Once I knew where to go, I had to calculate a route laterally upward to regain the path.  Pure traversing or descending were too dangerous, due to the presence of so many large and loose talus fragments on what is obviously a rockslide slope.  Sliding scree one can cope with.  Cut-loose talus one cannot.


Once out of the scree/talus slide area, I made at least three inadvertent deviations from the proper path.  These deviations had me clambering up, over and between the giant boulders that comprise two false summits.  The effort, which was substantial, turned out to have be unnecessary.  Of course, I only discovered the proper routes coming down.


Note — even the very alert will probably miss the best route, in at least one instance


There are two places below the summit where the “sort of” trail splits, giving hikers two alternatives.


In one case, it seemed to me (while coming down) that the lesser used fork was the better choice.  However, this alternative is near invisible going uphill.



A caveat about the descent — ditch your poles in some places, and be prepared for the long hike down


For arthritics, trekking poles are a necessity coming down.  But be warned that there are places descending the boulder-strewn summit, where you will need both hands to cling to the rocks.  In these sections, using your poles will get you hurt.


The hike back to the Denny Creek trailhead is long.  I am always surprised how far I came uphill, when I’m retracing my route back.  This seems especially so on the rocky, above timberline portions of these fourteener hikes.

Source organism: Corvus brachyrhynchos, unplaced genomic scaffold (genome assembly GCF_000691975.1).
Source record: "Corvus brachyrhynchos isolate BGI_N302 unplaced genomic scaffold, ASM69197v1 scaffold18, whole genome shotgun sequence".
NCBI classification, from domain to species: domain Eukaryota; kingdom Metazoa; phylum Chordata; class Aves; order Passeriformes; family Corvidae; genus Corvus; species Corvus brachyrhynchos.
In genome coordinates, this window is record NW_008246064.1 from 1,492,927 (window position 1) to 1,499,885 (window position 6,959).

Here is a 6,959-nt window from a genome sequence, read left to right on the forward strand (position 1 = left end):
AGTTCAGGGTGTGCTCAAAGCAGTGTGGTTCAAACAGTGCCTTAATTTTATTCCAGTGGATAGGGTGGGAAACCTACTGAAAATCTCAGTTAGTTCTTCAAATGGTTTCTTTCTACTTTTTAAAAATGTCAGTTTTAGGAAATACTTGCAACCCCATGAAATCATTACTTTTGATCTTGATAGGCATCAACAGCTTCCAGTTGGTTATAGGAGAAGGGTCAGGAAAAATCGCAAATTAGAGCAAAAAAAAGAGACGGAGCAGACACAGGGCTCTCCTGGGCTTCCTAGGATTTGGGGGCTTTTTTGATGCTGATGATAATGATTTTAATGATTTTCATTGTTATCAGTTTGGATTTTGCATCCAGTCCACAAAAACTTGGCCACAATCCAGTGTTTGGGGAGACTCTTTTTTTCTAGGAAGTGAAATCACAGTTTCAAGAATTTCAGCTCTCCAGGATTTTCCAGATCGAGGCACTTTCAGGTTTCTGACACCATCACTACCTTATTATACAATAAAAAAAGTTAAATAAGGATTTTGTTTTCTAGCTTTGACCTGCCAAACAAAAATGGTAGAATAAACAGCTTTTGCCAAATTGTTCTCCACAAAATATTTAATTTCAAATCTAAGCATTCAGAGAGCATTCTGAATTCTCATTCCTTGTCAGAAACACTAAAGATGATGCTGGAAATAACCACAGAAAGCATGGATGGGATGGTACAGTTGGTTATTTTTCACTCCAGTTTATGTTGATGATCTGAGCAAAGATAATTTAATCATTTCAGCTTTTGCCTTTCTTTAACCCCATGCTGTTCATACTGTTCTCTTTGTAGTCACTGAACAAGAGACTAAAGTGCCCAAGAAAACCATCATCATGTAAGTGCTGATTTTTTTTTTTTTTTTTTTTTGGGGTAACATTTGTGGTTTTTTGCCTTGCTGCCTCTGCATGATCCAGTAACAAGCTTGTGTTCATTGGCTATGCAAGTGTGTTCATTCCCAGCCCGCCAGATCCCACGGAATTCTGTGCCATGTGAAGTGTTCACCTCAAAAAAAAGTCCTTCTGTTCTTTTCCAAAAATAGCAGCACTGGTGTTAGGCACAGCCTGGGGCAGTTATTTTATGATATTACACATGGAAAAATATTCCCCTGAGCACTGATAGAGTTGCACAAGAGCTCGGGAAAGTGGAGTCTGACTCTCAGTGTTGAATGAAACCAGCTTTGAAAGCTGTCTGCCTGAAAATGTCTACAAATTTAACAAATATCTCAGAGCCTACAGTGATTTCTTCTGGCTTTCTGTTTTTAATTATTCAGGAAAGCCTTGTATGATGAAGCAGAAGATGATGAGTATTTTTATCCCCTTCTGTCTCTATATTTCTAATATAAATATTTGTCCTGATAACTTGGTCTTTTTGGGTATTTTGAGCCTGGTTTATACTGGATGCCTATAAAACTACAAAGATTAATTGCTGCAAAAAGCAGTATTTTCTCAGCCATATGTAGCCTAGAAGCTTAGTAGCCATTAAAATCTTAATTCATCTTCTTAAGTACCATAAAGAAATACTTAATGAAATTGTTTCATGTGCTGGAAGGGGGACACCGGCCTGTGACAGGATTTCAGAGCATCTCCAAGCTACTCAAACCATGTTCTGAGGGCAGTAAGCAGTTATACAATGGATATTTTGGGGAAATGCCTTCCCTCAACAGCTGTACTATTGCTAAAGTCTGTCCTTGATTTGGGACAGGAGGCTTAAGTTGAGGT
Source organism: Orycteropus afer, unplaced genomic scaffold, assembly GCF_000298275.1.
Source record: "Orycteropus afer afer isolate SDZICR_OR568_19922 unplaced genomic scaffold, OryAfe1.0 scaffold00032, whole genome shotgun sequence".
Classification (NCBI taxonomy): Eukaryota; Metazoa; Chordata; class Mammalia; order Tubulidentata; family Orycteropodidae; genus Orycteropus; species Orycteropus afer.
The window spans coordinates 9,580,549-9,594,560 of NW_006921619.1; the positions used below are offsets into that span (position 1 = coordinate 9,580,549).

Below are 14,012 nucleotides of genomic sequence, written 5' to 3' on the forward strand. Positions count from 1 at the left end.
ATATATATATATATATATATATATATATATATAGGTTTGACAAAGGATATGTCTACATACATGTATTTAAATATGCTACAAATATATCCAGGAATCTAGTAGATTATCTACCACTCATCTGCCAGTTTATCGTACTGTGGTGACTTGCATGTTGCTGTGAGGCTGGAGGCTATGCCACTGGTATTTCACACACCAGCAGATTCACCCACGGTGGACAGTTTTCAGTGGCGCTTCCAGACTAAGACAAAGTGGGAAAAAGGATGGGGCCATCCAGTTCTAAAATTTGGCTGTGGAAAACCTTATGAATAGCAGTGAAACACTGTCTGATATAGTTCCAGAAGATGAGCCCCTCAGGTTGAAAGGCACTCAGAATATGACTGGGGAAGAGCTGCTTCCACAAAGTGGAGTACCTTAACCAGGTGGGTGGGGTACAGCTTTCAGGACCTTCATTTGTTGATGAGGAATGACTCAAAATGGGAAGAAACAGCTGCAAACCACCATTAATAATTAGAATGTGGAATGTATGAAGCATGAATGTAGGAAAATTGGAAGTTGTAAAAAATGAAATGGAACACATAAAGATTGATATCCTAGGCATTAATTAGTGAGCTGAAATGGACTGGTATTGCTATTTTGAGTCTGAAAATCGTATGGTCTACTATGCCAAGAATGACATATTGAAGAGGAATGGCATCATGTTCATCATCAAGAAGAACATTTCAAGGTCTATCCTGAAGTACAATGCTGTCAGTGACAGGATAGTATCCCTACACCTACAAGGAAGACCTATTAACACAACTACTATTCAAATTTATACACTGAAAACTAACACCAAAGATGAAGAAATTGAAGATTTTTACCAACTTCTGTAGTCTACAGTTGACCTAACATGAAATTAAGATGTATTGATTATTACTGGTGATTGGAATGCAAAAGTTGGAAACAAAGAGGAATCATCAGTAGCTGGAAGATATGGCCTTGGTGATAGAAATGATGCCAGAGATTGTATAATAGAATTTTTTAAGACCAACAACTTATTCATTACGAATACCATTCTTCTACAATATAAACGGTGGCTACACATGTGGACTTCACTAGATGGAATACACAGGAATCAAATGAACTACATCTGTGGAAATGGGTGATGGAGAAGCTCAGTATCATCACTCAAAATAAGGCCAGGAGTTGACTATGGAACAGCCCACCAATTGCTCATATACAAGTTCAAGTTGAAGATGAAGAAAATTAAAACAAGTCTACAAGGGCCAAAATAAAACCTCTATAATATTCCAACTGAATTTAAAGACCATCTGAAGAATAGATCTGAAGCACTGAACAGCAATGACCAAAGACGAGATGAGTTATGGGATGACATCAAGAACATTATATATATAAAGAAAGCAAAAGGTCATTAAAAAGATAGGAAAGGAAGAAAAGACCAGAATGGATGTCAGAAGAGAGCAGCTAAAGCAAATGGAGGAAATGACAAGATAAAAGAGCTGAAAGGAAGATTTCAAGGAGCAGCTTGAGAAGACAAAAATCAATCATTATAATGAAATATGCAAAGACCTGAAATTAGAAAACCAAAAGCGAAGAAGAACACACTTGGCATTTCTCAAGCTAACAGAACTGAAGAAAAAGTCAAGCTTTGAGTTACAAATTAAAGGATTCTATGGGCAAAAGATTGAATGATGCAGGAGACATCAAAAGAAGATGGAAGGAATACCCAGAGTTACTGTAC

In Yale’s case, the interminable “step-down” rocks began to take their toll.  As I mentioned earlier, these make for bigger “steps” than on many other trails.  I found myself putting most of my weight on my forward planted poles, as I tried to reduce the joint impact descending these large blocks.



Negatives aside, the lower slopes of Yale are worth hiking


Yale is my favorite lower approach hike of the eight fourteeners that I have done this year: Pike’s, Shavano, Democrat, Cameron, Lincoln, Elbert, and Sherman.


I might do Yale again, but stop well short of the saddle.  The view from below the saddle is worthwhile.  (See the picture at the top of this review.)


One begins to get good looks at surrounding peaks, even from below timberline.  Above timberline, but still well short of the saddle, the view is uninterrupted toward the west and northwest.  The more comprehensive sights from the summit turned out not to be substantially more pleasing.  In other words, going all the way to the top, just for the view, wasn’t worth it.


By ending one’s hike short of the saddle, one avoids the challenges of the summit and the seemingly interminable length of a full descent.



If fourteener ego is important — do Mount Elbert instead


Elbert’s summit is significantly easier to hike and visually more rewarding.



In sum — Yale is (indeed) somewhat more difficult than the “easy” fourteeners


Yale’s challenges (for the joint-diseased) are due to:


(a) the difficulty of staying on the trail from saddle through summit


(b) the route’s 9.5 mile length.


What most guides don’t tell you is that the trail below the saddle and summit is noticeably more pleasant going, and aesthetically more pleasing, than most fourteeners.  That part of the route, I do recommend to people with joint-disease, who are still able enough to take it on.